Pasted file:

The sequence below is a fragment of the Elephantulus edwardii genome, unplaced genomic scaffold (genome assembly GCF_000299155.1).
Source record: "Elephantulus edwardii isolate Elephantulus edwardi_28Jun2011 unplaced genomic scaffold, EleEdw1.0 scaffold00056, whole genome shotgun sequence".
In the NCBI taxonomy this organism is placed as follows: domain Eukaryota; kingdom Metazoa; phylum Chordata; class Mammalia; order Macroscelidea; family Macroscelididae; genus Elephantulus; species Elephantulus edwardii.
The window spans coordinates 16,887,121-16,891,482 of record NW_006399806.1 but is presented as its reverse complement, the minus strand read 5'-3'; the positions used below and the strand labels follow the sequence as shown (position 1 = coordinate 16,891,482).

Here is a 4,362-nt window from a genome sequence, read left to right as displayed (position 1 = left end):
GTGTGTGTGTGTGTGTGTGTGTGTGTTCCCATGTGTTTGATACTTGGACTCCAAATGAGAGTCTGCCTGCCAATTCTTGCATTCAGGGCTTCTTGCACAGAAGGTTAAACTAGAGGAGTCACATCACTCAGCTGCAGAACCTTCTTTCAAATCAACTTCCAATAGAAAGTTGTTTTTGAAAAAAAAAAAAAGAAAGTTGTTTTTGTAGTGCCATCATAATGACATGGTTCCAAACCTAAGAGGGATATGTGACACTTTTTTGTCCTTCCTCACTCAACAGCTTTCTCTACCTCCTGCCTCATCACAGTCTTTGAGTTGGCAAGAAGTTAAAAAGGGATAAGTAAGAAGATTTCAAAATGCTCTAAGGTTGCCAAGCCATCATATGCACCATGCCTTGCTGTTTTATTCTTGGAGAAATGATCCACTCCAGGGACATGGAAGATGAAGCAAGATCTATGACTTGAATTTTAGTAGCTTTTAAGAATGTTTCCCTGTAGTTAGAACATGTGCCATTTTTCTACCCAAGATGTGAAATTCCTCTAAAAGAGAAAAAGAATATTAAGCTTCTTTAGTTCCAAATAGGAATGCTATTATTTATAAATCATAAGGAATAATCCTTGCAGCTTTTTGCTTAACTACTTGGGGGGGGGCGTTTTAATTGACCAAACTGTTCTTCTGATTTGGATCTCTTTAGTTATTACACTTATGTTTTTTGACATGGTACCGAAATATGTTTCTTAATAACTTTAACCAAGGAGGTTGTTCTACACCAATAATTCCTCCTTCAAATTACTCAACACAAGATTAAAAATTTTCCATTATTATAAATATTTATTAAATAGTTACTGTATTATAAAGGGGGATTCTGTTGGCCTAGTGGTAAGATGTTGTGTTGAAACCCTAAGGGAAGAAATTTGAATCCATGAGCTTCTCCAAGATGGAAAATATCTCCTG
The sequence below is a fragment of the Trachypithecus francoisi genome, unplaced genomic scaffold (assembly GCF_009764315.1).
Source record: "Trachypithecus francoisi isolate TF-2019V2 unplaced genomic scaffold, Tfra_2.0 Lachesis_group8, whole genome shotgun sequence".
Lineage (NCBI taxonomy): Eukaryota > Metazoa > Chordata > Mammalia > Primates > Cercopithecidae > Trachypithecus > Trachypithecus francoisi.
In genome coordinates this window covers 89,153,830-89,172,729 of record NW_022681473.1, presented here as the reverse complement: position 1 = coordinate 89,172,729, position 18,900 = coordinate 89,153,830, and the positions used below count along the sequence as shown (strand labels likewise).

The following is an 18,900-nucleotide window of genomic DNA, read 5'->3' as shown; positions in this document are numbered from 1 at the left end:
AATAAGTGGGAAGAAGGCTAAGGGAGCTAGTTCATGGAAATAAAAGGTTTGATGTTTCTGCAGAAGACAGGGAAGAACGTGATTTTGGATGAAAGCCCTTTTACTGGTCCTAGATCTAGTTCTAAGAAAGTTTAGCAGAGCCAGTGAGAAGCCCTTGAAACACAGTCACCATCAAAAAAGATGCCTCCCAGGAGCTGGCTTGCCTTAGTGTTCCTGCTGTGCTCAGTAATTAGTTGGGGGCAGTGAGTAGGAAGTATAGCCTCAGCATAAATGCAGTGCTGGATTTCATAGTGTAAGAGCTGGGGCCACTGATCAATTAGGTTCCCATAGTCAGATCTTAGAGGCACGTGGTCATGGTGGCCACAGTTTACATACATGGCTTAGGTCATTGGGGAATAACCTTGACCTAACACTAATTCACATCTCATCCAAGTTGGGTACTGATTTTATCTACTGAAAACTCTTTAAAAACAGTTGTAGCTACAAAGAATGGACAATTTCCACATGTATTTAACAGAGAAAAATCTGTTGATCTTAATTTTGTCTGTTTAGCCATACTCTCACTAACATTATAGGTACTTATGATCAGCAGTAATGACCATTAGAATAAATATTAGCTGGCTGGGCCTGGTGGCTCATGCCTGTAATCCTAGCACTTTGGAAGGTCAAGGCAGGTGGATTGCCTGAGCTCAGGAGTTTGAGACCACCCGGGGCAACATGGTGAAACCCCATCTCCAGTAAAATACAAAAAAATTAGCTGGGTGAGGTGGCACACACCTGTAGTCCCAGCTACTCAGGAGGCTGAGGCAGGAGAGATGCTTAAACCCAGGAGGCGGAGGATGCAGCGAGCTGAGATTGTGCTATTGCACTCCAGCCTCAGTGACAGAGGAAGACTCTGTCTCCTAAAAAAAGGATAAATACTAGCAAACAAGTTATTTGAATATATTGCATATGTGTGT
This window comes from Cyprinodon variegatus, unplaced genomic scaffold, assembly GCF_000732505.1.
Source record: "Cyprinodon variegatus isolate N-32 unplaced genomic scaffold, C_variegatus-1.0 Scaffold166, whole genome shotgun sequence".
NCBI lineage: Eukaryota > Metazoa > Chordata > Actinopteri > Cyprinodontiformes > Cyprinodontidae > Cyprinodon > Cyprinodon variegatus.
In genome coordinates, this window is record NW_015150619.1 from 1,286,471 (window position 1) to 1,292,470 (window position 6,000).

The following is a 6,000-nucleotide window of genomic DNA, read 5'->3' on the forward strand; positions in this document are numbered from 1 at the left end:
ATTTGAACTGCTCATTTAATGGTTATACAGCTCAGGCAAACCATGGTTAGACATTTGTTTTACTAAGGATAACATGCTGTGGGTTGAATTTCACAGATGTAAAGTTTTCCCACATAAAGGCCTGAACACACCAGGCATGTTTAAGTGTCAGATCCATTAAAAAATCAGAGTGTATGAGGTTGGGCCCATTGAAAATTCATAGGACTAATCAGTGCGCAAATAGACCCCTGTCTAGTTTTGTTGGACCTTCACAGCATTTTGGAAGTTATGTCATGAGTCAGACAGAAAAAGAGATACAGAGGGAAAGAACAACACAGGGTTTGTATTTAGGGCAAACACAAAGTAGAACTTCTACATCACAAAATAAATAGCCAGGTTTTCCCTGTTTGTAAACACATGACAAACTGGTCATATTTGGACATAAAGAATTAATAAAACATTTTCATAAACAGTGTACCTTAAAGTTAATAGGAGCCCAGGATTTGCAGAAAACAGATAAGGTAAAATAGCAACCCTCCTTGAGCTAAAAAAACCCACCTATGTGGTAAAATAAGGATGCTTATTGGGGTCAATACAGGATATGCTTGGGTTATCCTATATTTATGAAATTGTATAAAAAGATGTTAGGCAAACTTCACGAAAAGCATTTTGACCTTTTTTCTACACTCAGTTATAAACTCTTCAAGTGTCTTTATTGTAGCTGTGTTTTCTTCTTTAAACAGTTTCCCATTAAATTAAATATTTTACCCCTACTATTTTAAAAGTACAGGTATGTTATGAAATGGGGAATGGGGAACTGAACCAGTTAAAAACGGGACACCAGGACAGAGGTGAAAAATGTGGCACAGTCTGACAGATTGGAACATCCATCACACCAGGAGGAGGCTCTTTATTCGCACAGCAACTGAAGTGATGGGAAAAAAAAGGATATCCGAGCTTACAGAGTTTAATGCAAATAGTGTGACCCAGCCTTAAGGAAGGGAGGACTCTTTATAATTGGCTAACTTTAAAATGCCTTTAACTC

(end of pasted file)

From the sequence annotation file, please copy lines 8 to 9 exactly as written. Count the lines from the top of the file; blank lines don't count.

Source record: "Trachypithecus francoisi isolate TF-2019V2 unplaced genomic scaffold, Tfra_2.0 Lachesis_group8, whole genome shotgun sequence".
Lineage (NCBI taxonomy): Eukaryota > Metazoa > Chordata > Mammalia > Primates > Cercopithecidae > Trachypithecus > Trachypithecus francoisi.